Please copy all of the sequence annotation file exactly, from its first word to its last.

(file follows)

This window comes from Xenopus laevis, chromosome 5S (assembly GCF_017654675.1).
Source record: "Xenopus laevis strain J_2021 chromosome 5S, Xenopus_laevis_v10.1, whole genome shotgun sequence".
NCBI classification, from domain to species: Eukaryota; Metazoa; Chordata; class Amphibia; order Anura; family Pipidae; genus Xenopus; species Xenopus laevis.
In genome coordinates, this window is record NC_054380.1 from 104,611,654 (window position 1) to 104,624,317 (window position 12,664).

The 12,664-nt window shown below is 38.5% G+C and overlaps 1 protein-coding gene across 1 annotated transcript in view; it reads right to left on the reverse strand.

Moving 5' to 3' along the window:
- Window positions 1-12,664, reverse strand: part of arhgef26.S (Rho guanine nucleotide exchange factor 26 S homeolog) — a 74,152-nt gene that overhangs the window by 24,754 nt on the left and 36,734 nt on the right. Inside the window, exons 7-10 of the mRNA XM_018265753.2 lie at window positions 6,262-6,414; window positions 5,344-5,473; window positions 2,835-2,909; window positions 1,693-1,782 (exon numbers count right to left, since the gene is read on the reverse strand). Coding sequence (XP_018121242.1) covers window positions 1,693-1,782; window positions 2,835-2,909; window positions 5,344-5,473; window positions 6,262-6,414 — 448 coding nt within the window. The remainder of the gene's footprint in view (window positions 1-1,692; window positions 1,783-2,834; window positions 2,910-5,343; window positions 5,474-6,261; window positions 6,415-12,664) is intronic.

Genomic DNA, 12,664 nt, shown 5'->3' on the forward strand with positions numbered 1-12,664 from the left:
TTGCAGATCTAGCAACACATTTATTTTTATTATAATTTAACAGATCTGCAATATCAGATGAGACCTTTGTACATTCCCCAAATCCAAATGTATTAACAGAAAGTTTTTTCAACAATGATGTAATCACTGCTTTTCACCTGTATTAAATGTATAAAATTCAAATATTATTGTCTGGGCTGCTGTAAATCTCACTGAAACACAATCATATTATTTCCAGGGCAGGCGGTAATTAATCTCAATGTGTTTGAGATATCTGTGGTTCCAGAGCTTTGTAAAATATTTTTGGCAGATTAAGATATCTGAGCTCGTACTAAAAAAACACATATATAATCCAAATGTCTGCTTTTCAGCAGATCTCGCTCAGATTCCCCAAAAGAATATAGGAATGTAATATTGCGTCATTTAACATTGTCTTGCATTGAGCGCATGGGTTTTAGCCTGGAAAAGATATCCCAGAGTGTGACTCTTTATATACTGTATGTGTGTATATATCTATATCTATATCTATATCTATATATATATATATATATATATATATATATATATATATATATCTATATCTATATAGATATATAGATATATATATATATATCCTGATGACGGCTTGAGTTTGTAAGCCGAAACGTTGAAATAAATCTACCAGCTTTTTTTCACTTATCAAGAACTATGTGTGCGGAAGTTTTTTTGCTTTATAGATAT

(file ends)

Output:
This window comes from Xenopus laevis, chromosome 5S (assembly GCF_017654675.1).
Source record: "Xenopus laevis strain J_2021 chromosome 5S, Xenopus_laevis_v10.1, whole genome shotgun sequence".
NCBI classification, from domain to species: Eukaryota; Metazoa; Chordata; class Amphibia; order Anura; family Pipidae; genus Xenopus; species Xenopus laevis.
In genome coordinates, this window is record NC_054380.1 from 104,611,654 (window position 1) to 104,624,317 (window position 12,664).

The 12,664-nt window shown below is 38.5% G+C and overlaps 1 protein-coding gene across 1 annotated transcript in view; it reads right to left on the reverse strand.

Moving 5' to 3' along the window:
- Window positions 1-12,664, reverse strand: part of arhgef26.S (Rho guanine nucleotide exchange factor 26 S homeolog) — a 74,152-nt gene that overhangs the window by 24,754 nt on the left and 36,734 nt on the right. Inside the window, exons 7-10 of the mRNA XM_018265753.2 lie at window positions 6,262-6,414; window positions 5,344-5,473; window positions 2,835-2,909; window positions 1,693-1,782 (exon numbers count right to left, since the gene is read on the reverse strand). Coding sequence (XP_018121242.1) covers window positions 1,693-1,782; window positions 2,835-2,909; window positions 5,344-5,473; window positions 6,262-6,414 — 448 coding nt within the window. The remainder of the gene's footprint in view (window positions 1-1,692; window positions 1,783-2,834; window positions 2,910-5,343; window positions 5,474-6,261; window positions 6,415-12,664) is intronic.

Genomic DNA, 12,664 nt, shown 5'->3' on the forward strand with positions numbered 1-12,664 from the left:
TTGCAGATCTAGCAACACATTTATTTTTATTATAATTTAACAGATCTGCAATATCAGATGAGACCTTTGTACATTCCCCAAATCCAAATGTATTAACAGAAAGTTTTTTCAACAATGATGTAATCACTGCTTTTCACCTGTATTAAATGTATAAAATTCAAATATTATTGTCTGGGCTGCTGTAAATCTCACTGAAACACAATCATATTATTTCCAGGGCAGGCGGTAATTAATCTCAATGTGTTTGAGATATCTGTGGTTCCAGAGCTTTGTAAAATATTTTTGGCAGATTAAGATATCTGAGCTCGTACTAAAAAAACACATATATAATCCAAATGTCTGCTTTTCAGCAGATCTCGCTCAGATTCCCCAAAAGAATATAGGAATGTAATATTGCGTCATTTAACATTGTCTTGCATTGAGCGCATGGGTTTTAGCCTGGAAAAGATATCCCAGAGTGTGACTCTTTATATACTGTATGTGTGTATATATCTATATCTATATCTATATCTATATATATATATATATATATATATATATATATATATATATATCTATATCTATATAGATATATAGATATATATATATATATCCTGATGACGGCTTGAGTTTGTAAGCCGAAACGTTGAAATAAATCTACCAGCTTTTTTTCACTTATCAAGAACTATGTGTGCGGAAGTTTTTTTGCTTTATAGATAT